Effector role of blood monocytes in experimental visceral leishmaniasis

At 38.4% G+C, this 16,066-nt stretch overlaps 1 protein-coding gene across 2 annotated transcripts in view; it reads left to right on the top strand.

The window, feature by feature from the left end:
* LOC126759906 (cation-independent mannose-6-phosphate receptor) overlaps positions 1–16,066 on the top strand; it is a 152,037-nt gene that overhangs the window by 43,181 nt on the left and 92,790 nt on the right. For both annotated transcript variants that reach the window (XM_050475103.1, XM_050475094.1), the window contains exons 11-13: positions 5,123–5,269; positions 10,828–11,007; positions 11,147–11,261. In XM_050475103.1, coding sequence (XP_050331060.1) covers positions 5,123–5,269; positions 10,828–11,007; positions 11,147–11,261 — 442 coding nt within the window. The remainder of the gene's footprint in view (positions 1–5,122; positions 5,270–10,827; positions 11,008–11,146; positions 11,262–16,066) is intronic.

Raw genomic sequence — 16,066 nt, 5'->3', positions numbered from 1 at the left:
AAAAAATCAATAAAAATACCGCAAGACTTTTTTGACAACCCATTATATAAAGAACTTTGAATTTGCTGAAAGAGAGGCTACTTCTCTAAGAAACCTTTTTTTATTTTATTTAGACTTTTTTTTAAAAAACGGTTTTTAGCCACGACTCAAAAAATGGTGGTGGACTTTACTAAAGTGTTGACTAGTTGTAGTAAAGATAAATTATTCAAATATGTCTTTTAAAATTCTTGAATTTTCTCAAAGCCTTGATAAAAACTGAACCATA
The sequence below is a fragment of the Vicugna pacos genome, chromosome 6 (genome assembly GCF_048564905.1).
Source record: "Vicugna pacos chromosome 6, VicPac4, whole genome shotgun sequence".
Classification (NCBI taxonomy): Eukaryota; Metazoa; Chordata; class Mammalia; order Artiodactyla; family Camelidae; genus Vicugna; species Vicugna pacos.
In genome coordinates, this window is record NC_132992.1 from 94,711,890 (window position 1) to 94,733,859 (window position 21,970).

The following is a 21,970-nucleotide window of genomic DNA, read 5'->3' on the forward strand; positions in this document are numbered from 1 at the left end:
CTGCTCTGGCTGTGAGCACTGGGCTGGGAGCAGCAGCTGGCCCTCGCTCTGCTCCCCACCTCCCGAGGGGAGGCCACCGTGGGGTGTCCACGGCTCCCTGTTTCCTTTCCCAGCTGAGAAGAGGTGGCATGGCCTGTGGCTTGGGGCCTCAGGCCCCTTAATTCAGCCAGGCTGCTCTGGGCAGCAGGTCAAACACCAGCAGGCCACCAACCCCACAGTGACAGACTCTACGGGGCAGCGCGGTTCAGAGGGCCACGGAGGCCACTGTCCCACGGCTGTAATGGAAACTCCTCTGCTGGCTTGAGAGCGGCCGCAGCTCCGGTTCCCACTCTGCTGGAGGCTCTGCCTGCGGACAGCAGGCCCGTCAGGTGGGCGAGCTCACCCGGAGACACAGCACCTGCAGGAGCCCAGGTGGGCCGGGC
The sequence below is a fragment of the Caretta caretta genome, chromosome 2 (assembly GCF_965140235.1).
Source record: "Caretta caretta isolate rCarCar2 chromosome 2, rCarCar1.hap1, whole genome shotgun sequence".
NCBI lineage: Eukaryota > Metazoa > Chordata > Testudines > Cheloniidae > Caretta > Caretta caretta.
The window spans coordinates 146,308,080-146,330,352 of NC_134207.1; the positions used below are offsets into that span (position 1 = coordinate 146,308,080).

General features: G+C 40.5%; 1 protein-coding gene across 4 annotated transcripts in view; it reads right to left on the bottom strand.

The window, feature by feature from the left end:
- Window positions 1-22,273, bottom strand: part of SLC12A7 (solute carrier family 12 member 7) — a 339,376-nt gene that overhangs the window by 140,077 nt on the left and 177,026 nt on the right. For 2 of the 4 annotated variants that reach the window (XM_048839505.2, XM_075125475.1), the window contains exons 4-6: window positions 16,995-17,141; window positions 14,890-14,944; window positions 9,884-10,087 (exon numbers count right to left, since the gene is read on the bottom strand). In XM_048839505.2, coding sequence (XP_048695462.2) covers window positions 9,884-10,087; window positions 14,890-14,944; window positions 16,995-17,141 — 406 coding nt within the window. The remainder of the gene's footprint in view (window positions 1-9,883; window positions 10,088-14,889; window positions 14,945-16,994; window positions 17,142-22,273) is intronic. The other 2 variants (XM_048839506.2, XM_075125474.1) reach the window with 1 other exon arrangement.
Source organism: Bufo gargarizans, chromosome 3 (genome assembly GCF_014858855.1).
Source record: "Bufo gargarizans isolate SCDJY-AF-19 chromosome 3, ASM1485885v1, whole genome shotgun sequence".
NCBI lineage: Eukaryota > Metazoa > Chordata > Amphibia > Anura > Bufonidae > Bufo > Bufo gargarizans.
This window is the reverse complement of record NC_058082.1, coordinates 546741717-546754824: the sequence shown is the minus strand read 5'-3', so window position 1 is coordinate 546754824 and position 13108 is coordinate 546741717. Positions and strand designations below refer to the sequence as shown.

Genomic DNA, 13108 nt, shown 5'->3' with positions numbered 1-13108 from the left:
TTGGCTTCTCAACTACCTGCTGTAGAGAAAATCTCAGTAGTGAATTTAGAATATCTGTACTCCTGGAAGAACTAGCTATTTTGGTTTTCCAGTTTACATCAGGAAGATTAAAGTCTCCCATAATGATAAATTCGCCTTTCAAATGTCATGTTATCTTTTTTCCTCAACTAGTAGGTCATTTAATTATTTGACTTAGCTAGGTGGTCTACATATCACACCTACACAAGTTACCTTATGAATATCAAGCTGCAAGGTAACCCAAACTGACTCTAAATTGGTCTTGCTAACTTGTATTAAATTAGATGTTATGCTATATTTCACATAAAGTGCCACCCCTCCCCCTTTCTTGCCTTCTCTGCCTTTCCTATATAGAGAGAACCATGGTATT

In BALB/c mice, liver granulomas provoked by visceral infection with intracellular Leishmania donovani are rapidly populated by influxing blood monocytes. To determine the host defense effector role of these mononuclear phagocytes, we treated three populations of infected animals with 5C6, an anti-type 3 complement receptor monoclonal antibody (MAb), which inhibits monocyte recruitment into inflamed tissues. In naive BALB/c mice, injections of 5C6 impaired the initial acquisition of antileishmanial resistance and arrested the development of mature liver granulomas. In sensitized mice with established immunity, both resistance to rechallenge and accelerated granuloma formation were similarly inhibited by MAb administration. Finally, in naive mice, 5C6 MAb also abolished the antileishmanial activity induced by treatment with the macrophage-activating lymphokine gamma interferon. Together, these results suggest a key effector role for the influxing blood monocyte in both initial and established antileishmanial defense and granuloma assembly and in the infected liver as the mononuclear phagocyte target for the antimicrobial effects of gamma interferon.